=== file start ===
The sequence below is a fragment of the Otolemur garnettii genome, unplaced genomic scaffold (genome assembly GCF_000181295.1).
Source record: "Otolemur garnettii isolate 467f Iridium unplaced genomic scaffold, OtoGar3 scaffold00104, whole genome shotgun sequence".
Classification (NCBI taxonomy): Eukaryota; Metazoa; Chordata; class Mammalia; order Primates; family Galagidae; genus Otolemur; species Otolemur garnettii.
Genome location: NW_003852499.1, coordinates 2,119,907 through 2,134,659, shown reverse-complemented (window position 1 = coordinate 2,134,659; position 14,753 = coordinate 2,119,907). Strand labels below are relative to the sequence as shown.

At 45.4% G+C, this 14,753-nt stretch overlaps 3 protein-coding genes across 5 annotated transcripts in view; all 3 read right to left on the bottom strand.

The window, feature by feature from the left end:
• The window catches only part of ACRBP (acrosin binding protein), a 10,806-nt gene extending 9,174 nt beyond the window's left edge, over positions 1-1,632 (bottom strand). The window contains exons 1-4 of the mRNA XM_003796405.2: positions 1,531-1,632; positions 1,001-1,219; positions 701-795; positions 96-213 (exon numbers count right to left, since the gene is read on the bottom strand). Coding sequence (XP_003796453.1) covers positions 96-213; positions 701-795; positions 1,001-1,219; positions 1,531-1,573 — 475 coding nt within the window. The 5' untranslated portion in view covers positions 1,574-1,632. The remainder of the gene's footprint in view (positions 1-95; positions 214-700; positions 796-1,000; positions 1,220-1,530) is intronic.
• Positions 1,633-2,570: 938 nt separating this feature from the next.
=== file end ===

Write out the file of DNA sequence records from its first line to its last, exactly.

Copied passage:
The sequence below is a fragment of the Otolemur garnettii genome, unplaced genomic scaffold (genome assembly GCF_000181295.1).
Source record: "Otolemur garnettii isolate 467f Iridium unplaced genomic scaffold, OtoGar3 scaffold00104, whole genome shotgun sequence".
Classification (NCBI taxonomy): Eukaryota; Metazoa; Chordata; class Mammalia; order Primates; family Galagidae; genus Otolemur; species Otolemur garnettii.
Genome location: NW_003852499.1, coordinates 2,119,907 through 2,134,659, shown reverse-complemented (window position 1 = coordinate 2,134,659; position 14,753 = coordinate 2,119,907). Strand labels below are relative to the sequence as shown.

At 45.4% G+C, this 14,753-nt stretch overlaps 3 protein-coding genes across 5 annotated transcripts in view; all 3 read right to left on the bottom strand.

The window, feature by feature from the left end:
• The window catches only part of ACRBP (acrosin binding protein), a 10,806-nt gene extending 9,174 nt beyond the window's left edge, over positions 1-1,632 (bottom strand). The window contains exons 1-4 of the mRNA XM_003796405.2: positions 1,531-1,632; positions 1,001-1,219; positions 701-795; positions 96-213 (exon numbers count right to left, since the gene is read on the bottom strand). Coding sequence (XP_003796453.1) covers positions 96-213; positions 701-795; positions 1,001-1,219; positions 1,531-1,573 — 475 coding nt within the window. The 5' untranslated portion in view covers positions 1,574-1,632. The remainder of the gene's footprint in view (positions 1-95; positions 214-700; positions 796-1,000; positions 1,220-1,530) is intronic.
• Positions 1,633-2,570: 938 nt separating this feature from the next.